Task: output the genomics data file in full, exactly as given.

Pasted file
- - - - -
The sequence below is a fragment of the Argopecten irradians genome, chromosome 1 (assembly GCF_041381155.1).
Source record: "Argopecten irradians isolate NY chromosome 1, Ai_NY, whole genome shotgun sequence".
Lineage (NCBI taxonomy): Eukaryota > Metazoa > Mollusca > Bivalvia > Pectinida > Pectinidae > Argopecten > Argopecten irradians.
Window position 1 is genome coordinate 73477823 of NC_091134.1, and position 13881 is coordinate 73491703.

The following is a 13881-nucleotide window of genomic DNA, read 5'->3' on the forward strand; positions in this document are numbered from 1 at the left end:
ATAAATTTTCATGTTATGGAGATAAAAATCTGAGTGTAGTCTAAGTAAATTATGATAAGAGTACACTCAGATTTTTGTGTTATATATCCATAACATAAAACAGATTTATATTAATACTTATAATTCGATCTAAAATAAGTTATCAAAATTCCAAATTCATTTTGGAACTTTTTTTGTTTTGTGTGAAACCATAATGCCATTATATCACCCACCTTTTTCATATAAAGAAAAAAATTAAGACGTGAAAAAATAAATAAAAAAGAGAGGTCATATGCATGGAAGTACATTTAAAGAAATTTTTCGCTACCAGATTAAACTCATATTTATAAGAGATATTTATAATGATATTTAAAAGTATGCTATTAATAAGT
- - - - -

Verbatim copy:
The sequence below is a fragment of the Argopecten irradians genome, chromosome 1 (assembly GCF_041381155.1).
Source record: "Argopecten irradians isolate NY chromosome 1, Ai_NY, whole genome shotgun sequence".
Lineage (NCBI taxonomy): Eukaryota > Metazoa > Mollusca > Bivalvia > Pectinida > Pectinidae > Argopecten > Argopecten irradians.
Window position 1 is genome coordinate 73477823 of NC_091134.1, and position 13881 is coordinate 73491703.

The following is a 13881-nucleotide window of genomic DNA, read 5'->3' on the forward strand; positions in this document are numbered from 1 at the left end:
ATAAATTTTCATGTTATGGAGATAAAAATCTGAGTGTAGTCTAAGTAAATTATGATAAGAGTACACTCAGATTTTTGTGTTATATATCCATAACATAAAACAGATTTATATTAATACTTATAATTCGATCTAAAATAAGTTATCAAAATTCCAAATTCATTTTGGAACTTTTTTTGTTTTGTGTGAAACCATAATGCCATTATATCACCCACCTTTTTCATATAAAGAAAAAAATTAAGACGTGAAAAAATAAATAAAAAAGAGAGGTCATATGCATGGAAGTACATTTAAAGAAATTTTTCGCTACCAGATTAAACTCATATTTATAAGAGATATTTATAATGATATTTAAAAGTATGCTATTAATAAGT